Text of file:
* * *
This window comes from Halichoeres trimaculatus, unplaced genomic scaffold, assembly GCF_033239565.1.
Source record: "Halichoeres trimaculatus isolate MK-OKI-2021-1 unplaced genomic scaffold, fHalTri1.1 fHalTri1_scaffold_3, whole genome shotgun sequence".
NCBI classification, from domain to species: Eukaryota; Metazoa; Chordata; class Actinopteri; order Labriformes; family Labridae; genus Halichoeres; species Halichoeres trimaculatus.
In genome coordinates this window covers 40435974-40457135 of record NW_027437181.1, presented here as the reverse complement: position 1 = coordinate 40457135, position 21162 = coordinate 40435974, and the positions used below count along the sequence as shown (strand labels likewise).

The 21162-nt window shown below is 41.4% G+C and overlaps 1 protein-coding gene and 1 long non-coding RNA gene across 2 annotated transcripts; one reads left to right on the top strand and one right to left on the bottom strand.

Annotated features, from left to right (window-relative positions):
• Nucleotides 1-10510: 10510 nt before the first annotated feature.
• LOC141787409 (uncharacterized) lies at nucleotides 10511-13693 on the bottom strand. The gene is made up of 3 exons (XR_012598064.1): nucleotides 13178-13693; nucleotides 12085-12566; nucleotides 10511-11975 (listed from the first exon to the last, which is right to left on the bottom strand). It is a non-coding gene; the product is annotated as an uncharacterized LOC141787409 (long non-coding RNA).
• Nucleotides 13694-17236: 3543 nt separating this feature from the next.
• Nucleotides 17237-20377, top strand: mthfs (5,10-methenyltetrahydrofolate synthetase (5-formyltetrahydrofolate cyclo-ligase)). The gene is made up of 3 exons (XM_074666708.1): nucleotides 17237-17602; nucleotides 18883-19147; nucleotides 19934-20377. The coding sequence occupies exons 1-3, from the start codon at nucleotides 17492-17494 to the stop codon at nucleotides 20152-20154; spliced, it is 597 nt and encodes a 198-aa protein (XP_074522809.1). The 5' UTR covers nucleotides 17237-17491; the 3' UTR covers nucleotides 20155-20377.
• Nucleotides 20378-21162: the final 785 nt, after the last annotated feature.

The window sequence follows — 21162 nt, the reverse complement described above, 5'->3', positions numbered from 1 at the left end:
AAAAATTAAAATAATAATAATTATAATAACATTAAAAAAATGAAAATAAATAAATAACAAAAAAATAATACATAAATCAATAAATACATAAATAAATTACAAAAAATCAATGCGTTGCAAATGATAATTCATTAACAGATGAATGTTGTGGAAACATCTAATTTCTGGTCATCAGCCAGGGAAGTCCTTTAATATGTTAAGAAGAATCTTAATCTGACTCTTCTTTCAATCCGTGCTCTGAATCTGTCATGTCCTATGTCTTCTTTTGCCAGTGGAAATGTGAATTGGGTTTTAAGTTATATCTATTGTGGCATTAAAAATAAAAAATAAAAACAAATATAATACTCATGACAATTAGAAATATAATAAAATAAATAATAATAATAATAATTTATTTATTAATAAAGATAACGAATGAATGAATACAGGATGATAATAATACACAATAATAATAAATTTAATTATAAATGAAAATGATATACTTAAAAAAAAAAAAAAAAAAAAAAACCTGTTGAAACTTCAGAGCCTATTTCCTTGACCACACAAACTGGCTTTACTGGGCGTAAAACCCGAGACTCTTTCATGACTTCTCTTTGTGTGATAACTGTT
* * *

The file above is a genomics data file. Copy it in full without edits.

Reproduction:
This window comes from Halichoeres trimaculatus, unplaced genomic scaffold, assembly GCF_033239565.1.
Source record: "Halichoeres trimaculatus isolate MK-OKI-2021-1 unplaced genomic scaffold, fHalTri1.1 fHalTri1_scaffold_3, whole genome shotgun sequence".
NCBI classification, from domain to species: Eukaryota; Metazoa; Chordata; class Actinopteri; order Labriformes; family Labridae; genus Halichoeres; species Halichoeres trimaculatus.
In genome coordinates this window covers 40435974-40457135 of record NW_027437181.1, presented here as the reverse complement: position 1 = coordinate 40457135, position 21162 = coordinate 40435974, and the positions used below count along the sequence as shown (strand labels likewise).

The 21162-nt window shown below is 41.4% G+C and overlaps 1 protein-coding gene and 1 long non-coding RNA gene across 2 annotated transcripts; one reads left to right on the top strand and one right to left on the bottom strand.

Annotated features, from left to right (window-relative positions):
• Nucleotides 1-10510: 10510 nt before the first annotated feature.
• LOC141787409 (uncharacterized) lies at nucleotides 10511-13693 on the bottom strand. The gene is made up of 3 exons (XR_012598064.1): nucleotides 13178-13693; nucleotides 12085-12566; nucleotides 10511-11975 (listed from the first exon to the last, which is right to left on the bottom strand). It is a non-coding gene; the product is annotated as an uncharacterized LOC141787409 (long non-coding RNA).
• Nucleotides 13694-17236: 3543 nt separating this feature from the next.
• Nucleotides 17237-20377, top strand: mthfs (5,10-methenyltetrahydrofolate synthetase (5-formyltetrahydrofolate cyclo-ligase)). The gene is made up of 3 exons (XM_074666708.1): nucleotides 17237-17602; nucleotides 18883-19147; nucleotides 19934-20377. The coding sequence occupies exons 1-3, from the start codon at nucleotides 17492-17494 to the stop codon at nucleotides 20152-20154; spliced, it is 597 nt and encodes a 198-aa protein (XP_074522809.1). The 5' UTR covers nucleotides 17237-17491; the 3' UTR covers nucleotides 20155-20377.
• Nucleotides 20378-21162: the final 785 nt, after the last annotated feature.

The window sequence follows — 21162 nt, the reverse complement described above, 5'->3', positions numbered from 1 at the left end:
AAAAATTAAAATAATAATAATTATAATAACATTAAAAAAATGAAAATAAATAAATAACAAAAAAATAATACATAAATCAATAAATACATAAATAAATTACAAAAAATCAATGCGTTGCAAATGATAATTCATTAACAGATGAATGTTGTGGAAACATCTAATTTCTGGTCATCAGCCAGGGAAGTCCTTTAATATGTTAAGAAGAATCTTAATCTGACTCTTCTTTCAATCCGTGCTCTGAATCTGTCATGTCCTATGTCTTCTTTTGCCAGTGGAAATGTGAATTGGGTTTTAAGTTATATCTATTGTGGCATTAAAAATAAAAAATAAAAACAAATATAATACTCATGACAATTAGAAATATAATAAAATAAATAATAATAATAATAATTTATTTATTAATAAAGATAACGAATGAATGAATACAGGATGATAATAATACACAATAATAATAAATTTAATTATAAATGAAAATGATATACTTAAAAAAAAAAAAAAAAAAAAAAACCTGTTGAAACTTCAGAGCCTATTTCCTTGACCACACAAACTGGCTTTACTGGGCGTAAAACCCGAGACTCTTTCATGACTTCTCTTTGTGTGATAACTGTT